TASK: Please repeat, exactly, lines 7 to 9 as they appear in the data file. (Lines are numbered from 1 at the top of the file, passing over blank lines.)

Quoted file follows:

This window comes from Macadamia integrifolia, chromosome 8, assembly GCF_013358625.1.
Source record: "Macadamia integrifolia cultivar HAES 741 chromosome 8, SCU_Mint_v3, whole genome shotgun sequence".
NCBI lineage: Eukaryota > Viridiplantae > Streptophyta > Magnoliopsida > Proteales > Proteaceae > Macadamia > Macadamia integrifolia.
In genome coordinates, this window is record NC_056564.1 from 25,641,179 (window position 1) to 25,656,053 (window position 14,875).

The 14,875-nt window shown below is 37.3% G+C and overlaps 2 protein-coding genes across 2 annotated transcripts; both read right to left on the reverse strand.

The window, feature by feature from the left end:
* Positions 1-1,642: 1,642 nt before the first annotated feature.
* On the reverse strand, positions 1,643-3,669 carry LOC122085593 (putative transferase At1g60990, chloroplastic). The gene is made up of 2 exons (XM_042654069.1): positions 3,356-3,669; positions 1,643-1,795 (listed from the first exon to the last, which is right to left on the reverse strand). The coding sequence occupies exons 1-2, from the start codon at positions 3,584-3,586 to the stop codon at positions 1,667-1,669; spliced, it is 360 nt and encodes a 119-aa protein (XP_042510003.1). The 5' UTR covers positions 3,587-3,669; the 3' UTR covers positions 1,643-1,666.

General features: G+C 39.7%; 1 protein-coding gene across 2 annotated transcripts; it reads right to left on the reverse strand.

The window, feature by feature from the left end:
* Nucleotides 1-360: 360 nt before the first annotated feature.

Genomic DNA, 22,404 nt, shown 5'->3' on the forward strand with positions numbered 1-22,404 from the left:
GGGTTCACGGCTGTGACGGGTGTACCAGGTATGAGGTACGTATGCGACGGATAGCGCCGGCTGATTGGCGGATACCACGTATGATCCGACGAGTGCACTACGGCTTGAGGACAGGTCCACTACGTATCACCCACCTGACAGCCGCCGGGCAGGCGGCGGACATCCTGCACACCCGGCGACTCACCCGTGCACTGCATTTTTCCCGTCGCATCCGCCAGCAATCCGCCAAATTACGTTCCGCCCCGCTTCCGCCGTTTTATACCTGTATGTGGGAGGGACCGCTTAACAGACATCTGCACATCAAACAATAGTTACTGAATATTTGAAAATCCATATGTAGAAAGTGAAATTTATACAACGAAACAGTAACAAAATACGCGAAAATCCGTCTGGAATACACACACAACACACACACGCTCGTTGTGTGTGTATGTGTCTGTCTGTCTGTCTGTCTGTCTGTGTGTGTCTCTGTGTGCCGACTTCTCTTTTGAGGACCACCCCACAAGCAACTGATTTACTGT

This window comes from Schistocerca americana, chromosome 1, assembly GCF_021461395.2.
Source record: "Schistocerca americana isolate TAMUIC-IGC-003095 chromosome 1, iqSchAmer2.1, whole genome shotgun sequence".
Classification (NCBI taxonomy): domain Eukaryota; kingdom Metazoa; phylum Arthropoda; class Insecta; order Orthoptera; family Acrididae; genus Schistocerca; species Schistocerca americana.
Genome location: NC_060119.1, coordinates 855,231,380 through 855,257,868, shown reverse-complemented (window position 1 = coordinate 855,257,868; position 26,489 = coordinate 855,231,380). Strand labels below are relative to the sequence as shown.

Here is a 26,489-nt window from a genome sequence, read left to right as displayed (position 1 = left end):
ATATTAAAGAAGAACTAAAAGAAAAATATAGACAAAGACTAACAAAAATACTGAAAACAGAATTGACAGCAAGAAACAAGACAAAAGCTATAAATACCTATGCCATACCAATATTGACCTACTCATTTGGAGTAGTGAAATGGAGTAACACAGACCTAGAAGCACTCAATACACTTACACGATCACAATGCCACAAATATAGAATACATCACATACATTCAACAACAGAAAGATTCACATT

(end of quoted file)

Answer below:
* Positions 1-1,642: 1,642 nt before the first annotated feature.
* On the reverse strand, positions 1,643-3,669 carry LOC122085593 (putative transferase At1g60990, chloroplastic). The gene is made up of 2 exons (XM_042654069.1): positions 3,356-3,669; positions 1,643-1,795 (listed from the first exon to the last, which is right to left on the reverse strand). The coding sequence occupies exons 1-2, from the start codon at positions 3,584-3,586 to the stop codon at positions 1,667-1,669; spliced, it is 360 nt and encodes a 119-aa protein (XP_042510003.1). The 5' UTR covers positions 3,587-3,669; the 3' UTR covers positions 1,643-1,666.

General features: G+C 39.7%; 1 protein-coding gene across 2 annotated transcripts; it reads right to left on the reverse strand.